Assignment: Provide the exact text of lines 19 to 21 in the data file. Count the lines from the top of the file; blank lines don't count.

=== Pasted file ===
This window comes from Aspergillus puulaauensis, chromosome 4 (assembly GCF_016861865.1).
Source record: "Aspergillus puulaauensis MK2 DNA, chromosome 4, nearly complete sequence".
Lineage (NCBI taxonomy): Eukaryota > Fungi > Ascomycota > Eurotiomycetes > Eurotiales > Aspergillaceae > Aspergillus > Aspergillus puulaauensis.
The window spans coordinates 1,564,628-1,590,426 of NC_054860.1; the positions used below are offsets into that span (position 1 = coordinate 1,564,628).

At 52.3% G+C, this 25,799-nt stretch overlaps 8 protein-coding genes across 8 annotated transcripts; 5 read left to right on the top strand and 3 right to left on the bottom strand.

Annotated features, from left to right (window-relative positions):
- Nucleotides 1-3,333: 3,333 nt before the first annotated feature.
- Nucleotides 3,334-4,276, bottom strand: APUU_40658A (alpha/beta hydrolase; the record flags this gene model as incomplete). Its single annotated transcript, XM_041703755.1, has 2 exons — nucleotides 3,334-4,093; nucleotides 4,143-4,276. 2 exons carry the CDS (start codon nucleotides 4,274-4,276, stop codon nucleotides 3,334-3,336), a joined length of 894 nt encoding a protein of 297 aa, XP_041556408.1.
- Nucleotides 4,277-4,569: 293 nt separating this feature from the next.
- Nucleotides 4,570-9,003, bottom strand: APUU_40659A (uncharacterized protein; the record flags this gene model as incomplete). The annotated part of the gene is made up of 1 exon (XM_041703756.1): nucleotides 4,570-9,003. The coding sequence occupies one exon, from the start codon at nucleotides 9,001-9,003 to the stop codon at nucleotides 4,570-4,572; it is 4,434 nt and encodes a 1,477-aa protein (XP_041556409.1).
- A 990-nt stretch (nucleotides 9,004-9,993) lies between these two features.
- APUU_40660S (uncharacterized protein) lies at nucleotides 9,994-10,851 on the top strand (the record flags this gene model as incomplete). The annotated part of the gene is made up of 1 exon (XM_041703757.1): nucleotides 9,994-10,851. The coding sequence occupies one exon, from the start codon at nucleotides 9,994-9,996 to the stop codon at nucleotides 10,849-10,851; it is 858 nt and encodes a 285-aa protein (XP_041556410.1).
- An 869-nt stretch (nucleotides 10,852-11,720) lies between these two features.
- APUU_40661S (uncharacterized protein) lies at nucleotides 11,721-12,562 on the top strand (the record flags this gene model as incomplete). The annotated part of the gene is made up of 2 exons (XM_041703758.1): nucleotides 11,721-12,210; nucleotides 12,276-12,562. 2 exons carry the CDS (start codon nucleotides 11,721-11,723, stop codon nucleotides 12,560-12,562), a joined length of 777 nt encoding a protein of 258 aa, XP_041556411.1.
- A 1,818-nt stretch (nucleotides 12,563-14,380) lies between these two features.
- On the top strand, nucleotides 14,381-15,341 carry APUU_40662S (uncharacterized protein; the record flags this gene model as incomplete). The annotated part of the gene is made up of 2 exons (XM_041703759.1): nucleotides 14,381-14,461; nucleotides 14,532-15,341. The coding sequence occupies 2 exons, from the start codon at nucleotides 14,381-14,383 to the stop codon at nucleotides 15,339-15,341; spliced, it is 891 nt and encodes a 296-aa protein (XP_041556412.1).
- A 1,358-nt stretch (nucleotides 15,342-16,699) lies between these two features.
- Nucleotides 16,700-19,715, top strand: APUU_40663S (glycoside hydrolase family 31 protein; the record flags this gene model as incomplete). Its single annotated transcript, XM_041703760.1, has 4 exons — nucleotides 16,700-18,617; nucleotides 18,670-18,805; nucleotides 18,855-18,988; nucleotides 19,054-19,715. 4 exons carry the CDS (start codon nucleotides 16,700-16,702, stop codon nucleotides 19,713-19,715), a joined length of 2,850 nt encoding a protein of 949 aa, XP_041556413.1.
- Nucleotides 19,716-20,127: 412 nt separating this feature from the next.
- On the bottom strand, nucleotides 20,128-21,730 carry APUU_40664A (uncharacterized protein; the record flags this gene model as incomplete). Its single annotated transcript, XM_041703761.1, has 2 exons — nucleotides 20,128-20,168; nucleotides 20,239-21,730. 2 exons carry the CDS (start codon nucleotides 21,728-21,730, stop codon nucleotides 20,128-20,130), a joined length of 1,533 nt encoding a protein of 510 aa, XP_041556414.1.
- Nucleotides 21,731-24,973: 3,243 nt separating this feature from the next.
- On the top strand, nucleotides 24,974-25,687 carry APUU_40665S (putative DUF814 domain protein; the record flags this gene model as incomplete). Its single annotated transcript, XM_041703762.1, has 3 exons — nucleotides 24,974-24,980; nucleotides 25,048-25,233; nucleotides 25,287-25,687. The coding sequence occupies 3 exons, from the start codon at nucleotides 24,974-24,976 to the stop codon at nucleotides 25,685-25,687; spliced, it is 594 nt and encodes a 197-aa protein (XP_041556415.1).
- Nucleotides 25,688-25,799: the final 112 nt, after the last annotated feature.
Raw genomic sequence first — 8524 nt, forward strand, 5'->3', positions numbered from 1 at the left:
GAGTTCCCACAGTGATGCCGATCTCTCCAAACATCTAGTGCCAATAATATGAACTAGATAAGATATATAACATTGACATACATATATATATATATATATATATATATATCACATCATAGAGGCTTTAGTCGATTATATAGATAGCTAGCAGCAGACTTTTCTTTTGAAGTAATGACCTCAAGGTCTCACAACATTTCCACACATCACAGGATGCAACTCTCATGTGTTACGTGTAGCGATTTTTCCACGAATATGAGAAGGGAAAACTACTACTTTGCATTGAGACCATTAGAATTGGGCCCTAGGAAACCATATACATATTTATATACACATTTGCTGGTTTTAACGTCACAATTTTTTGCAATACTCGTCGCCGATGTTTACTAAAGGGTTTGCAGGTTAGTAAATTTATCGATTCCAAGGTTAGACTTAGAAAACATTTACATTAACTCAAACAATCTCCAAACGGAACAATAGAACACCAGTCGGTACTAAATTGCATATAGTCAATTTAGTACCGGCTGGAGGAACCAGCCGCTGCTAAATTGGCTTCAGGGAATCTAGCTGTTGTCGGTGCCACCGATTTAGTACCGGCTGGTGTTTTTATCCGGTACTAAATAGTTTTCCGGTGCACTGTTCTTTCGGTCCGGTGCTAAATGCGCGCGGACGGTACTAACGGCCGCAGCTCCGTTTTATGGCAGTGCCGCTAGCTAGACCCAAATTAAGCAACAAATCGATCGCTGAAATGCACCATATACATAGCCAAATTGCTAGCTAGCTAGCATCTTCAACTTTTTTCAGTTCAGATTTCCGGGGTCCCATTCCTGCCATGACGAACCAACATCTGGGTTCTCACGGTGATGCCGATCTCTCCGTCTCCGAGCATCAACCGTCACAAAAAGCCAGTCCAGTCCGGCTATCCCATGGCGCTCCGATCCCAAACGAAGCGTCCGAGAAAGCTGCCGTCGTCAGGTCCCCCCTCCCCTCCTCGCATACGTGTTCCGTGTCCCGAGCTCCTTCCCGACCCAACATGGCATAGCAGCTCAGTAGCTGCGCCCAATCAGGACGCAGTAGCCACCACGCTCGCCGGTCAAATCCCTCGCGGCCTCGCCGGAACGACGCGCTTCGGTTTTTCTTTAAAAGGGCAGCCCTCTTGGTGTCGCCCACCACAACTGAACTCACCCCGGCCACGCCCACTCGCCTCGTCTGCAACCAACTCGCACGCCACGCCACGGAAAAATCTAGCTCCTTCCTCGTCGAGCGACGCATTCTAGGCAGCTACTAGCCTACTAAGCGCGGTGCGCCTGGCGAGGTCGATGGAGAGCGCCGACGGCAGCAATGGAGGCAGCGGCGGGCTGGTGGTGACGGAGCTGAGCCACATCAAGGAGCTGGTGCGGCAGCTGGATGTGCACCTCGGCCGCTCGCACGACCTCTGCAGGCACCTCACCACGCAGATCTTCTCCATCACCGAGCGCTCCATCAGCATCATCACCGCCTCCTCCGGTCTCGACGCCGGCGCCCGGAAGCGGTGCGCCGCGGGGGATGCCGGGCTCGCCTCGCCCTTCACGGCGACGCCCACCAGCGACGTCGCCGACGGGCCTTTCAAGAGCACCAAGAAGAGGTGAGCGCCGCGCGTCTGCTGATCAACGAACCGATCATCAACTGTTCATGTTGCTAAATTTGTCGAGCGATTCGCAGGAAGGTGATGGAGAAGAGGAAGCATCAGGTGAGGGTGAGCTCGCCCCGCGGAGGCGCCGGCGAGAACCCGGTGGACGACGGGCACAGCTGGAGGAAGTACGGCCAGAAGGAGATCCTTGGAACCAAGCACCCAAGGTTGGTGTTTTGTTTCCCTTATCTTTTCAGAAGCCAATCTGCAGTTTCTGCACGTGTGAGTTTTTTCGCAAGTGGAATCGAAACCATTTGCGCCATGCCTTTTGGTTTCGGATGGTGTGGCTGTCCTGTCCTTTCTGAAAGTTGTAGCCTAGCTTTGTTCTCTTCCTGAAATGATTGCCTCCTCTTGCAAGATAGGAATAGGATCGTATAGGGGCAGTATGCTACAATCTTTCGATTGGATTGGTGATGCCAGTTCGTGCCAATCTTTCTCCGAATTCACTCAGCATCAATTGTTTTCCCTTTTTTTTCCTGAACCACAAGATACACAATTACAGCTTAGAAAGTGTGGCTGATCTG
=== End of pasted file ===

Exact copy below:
- Nucleotides 19,716-20,127: 412 nt separating this feature from the next.
- On the bottom strand, nucleotides 20,128-21,730 carry APUU_40664A (uncharacterized protein; the record flags this gene model as incomplete). Its single annotated transcript, XM_041703761.1, has 2 exons — nucleotides 20,128-20,168; nucleotides 20,239-21,730. 2 exons carry the CDS (start codon nucleotides 21,728-21,730, stop codon nucleotides 20,128-20,130), a joined length of 1,533 nt encoding a protein of 510 aa, XP_041556414.1.
- Nucleotides 21,731-24,973: 3,243 nt separating this feature from the next.